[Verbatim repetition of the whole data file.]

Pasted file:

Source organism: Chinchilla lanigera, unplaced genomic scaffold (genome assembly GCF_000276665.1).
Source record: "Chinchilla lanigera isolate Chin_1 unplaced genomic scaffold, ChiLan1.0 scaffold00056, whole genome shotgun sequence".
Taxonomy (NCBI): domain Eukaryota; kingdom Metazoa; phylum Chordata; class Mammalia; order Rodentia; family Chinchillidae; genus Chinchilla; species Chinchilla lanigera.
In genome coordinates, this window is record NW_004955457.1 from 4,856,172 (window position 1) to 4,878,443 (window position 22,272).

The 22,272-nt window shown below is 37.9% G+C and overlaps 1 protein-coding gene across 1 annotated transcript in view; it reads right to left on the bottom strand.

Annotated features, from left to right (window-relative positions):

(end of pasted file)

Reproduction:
Source organism: Chinchilla lanigera, unplaced genomic scaffold (genome assembly GCF_000276665.1).
Source record: "Chinchilla lanigera isolate Chin_1 unplaced genomic scaffold, ChiLan1.0 scaffold00056, whole genome shotgun sequence".
Taxonomy (NCBI): domain Eukaryota; kingdom Metazoa; phylum Chordata; class Mammalia; order Rodentia; family Chinchillidae; genus Chinchilla; species Chinchilla lanigera.
In genome coordinates, this window is record NW_004955457.1 from 4,856,172 (window position 1) to 4,878,443 (window position 22,272).

The 22,272-nt window shown below is 37.9% G+C and overlaps 1 protein-coding gene across 1 annotated transcript in view; it reads right to left on the bottom strand.

Annotated features, from left to right (window-relative positions):